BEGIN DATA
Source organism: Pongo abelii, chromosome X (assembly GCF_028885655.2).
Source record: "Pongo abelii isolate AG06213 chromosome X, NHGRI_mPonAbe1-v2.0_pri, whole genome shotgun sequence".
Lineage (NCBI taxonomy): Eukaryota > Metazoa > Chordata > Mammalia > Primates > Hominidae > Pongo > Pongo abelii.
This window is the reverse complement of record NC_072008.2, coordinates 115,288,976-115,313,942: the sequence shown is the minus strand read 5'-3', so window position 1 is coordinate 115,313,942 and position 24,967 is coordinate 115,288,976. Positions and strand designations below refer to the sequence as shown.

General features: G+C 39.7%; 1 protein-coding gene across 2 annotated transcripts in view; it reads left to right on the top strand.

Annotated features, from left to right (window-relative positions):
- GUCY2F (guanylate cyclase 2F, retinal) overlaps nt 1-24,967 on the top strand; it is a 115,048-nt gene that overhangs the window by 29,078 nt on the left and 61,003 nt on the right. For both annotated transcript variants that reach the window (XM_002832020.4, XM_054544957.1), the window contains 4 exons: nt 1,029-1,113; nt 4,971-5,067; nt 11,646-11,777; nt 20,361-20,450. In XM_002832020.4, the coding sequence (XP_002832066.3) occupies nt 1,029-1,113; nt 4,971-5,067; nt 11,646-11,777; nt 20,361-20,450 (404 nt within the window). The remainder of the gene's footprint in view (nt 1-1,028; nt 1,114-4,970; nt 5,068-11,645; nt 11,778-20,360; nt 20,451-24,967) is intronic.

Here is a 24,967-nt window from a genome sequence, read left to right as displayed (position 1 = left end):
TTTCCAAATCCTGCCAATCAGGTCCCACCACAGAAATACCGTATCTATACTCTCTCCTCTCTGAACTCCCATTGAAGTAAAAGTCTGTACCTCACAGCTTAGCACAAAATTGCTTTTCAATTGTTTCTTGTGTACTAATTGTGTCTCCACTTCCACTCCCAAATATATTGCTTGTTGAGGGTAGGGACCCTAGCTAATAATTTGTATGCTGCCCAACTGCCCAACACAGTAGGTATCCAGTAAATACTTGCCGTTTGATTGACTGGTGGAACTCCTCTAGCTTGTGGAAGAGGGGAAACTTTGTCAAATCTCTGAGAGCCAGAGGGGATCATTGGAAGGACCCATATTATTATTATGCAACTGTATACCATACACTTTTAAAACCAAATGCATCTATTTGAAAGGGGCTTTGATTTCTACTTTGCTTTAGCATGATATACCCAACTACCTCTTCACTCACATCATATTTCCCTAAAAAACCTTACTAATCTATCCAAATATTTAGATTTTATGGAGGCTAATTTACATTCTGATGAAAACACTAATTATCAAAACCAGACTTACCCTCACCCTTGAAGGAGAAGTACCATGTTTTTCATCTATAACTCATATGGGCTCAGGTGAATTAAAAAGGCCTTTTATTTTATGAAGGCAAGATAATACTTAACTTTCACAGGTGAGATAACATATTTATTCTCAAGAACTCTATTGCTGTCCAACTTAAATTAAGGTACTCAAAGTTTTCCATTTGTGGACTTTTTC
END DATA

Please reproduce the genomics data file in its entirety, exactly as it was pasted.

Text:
Source organism: Pongo abelii, chromosome X (assembly GCF_028885655.2).
Source record: "Pongo abelii isolate AG06213 chromosome X, NHGRI_mPonAbe1-v2.0_pri, whole genome shotgun sequence".
Lineage (NCBI taxonomy): Eukaryota > Metazoa > Chordata > Mammalia > Primates > Hominidae > Pongo > Pongo abelii.
This window is the reverse complement of record NC_072008.2, coordinates 115,288,976-115,313,942: the sequence shown is the minus strand read 5'-3', so window position 1 is coordinate 115,313,942 and position 24,967 is coordinate 115,288,976. Positions and strand designations below refer to the sequence as shown.

General features: G+C 39.7%; 1 protein-coding gene across 2 annotated transcripts in view; it reads left to right on the top strand.

Annotated features, from left to right (window-relative positions):
- GUCY2F (guanylate cyclase 2F, retinal) overlaps nt 1-24,967 on the top strand; it is a 115,048-nt gene that overhangs the window by 29,078 nt on the left and 61,003 nt on the right. For both annotated transcript variants that reach the window (XM_002832020.4, XM_054544957.1), the window contains 4 exons: nt 1,029-1,113; nt 4,971-5,067; nt 11,646-11,777; nt 20,361-20,450. In XM_002832020.4, the coding sequence (XP_002832066.3) occupies nt 1,029-1,113; nt 4,971-5,067; nt 11,646-11,777; nt 20,361-20,450 (404 nt within the window). The remainder of the gene's footprint in view (nt 1-1,028; nt 1,114-4,970; nt 5,068-11,645; nt 11,778-20,360; nt 20,451-24,967) is intronic.

Here is a 24,967-nt window from a genome sequence, read left to right as displayed (position 1 = left end):
TTTCCAAATCCTGCCAATCAGGTCCCACCACAGAAATACCGTATCTATACTCTCTCCTCTCTGAACTCCCATTGAAGTAAAAGTCTGTACCTCACAGCTTAGCACAAAATTGCTTTTCAATTGTTTCTTGTGTACTAATTGTGTCTCCACTTCCACTCCCAAATATATTGCTTGTTGAGGGTAGGGACCCTAGCTAATAATTTGTATGCTGCCCAACTGCCCAACACAGTAGGTATCCAGTAAATACTTGCCGTTTGATTGACTGGTGGAACTCCTCTAGCTTGTGGAAGAGGGGAAACTTTGTCAAATCTCTGAGAGCCAGAGGGGATCATTGGAAGGACCCATATTATTATTATGCAACTGTATACCATACACTTTTAAAACCAAATGCATCTATTTGAAAGGGGCTTTGATTTCTACTTTGCTTTAGCATGATATACCCAACTACCTCTTCACTCACATCATATTTCCCTAAAAAACCTTACTAATCTATCCAAATATTTAGATTTTATGGAGGCTAATTTACATTCTGATGAAAACACTAATTATCAAAACCAGACTTACCCTCACCCTTGAAGGAGAAGTACCATGTTTTTCATCTATAACTCATATGGGCTCAGGTGAATTAAAAAGGCCTTTTATTTTATGAAGGCAAGATAATACTTAACTTTCACAGGTGAGATAACATATTTATTCTCAAGAACTCTATTGCTGTCCAACTTAAATTAAGGTACTCAAAGTTTTCCATTTGTGGACTTTTTC